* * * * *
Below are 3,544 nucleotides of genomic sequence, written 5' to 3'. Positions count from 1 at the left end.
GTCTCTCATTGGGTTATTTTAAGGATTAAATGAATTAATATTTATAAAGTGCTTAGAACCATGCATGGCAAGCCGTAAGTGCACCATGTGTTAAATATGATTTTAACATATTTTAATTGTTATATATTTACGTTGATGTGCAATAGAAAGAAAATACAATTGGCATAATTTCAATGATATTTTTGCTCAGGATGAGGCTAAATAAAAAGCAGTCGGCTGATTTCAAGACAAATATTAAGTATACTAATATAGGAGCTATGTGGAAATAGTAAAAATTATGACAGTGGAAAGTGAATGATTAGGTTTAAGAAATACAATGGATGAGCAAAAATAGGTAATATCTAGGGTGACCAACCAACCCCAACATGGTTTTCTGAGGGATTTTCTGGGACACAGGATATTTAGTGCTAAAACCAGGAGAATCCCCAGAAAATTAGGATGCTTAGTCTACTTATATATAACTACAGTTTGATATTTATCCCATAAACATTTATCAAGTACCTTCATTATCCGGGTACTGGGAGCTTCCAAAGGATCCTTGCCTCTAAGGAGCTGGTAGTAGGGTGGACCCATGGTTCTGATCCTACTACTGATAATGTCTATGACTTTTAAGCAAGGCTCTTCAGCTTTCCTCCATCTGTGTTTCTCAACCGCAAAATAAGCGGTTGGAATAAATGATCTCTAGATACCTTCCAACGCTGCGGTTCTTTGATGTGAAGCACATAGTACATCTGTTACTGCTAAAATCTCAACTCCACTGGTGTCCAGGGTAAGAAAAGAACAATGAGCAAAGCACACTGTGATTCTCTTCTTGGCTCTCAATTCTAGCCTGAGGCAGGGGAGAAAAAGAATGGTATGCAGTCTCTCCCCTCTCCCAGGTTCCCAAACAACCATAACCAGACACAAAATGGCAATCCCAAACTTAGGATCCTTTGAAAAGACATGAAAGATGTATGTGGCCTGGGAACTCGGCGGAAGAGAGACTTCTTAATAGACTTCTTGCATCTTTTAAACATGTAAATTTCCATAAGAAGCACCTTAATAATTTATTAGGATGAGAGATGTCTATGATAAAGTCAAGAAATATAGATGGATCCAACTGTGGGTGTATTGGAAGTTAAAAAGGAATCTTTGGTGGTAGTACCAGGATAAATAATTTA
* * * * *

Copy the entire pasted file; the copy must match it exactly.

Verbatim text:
Below are 3,544 nucleotides of genomic sequence, written 5' to 3'. Positions count from 1 at the left end.
GTCTCTCATTGGGTTATTTTAAGGATTAAATGAATTAATATTTATAAAGTGCTTAGAACCATGCATGGCAAGCCGTAAGTGCACCATGTGTTAAATATGATTTTAACATATTTTAATTGTTATATATTTACGTTGATGTGCAATAGAAAGAAAATACAATTGGCATAATTTCAATGATATTTTTGCTCAGGATGAGGCTAAATAAAAAGCAGTCGGCTGATTTCAAGACAAATATTAAGTATACTAATATAGGAGCTATGTGGAAATAGTAAAAATTATGACAGTGGAAAGTGAATGATTAGGTTTAAGAAATACAATGGATGAGCAAAAATAGGTAATATCTAGGGTGACCAACCAACCCCAACATGGTTTTCTGAGGGATTTTCTGGGACACAGGATATTTAGTGCTAAAACCAGGAGAATCCCCAGAAAATTAGGATGCTTAGTCTACTTATATATAACTACAGTTTGATATTTATCCCATAAACATTTATCAAGTACCTTCATTATCCGGGTACTGGGAGCTTCCAAAGGATCCTTGCCTCTAAGGAGCTGGTAGTAGGGTGGACCCATGGTTCTGATCCTACTACTGATAATGTCTATGACTTTTAAGCAAGGCTCTTCAGCTTTCCTCCATCTGTGTTTCTCAACCGCAAAATAAGCGGTTGGAATAAATGATCTCTAGATACCTTCCAACGCTGCGGTTCTTTGATGTGAAGCACATAGTACATCTGTTACTGCTAAAATCTCAACTCCACTGGTGTCCAGGGTAAGAAAAGAACAATGAGCAAAGCACACTGTGATTCTCTTCTTGGCTCTCAATTCTAGCCTGAGGCAGGGGAGAAAAAGAATGGTATGCAGTCTCTCCCCTCTCCCAGGTTCCCAAACAACCATAACCAGACACAAAATGGCAATCCCAAACTTAGGATCCTTTGAAAAGACATGAAAGATGTATGTGGCCTGGGAACTCGGCGGAAGAGAGACTTCTTAATAGACTTCTTGCATCTTTTAAACATGTAAATTTCCATAAGAAGCACCTTAATAATTTATTAGGATGAGAGATGTCTATGATAAAGTCAAGAAATATAGATGGATCCAACTGTGGGTGTATTGGAAGTTAAAAAGGAATCTTTGGTGGTAGTACCAGGATAAATAATTTA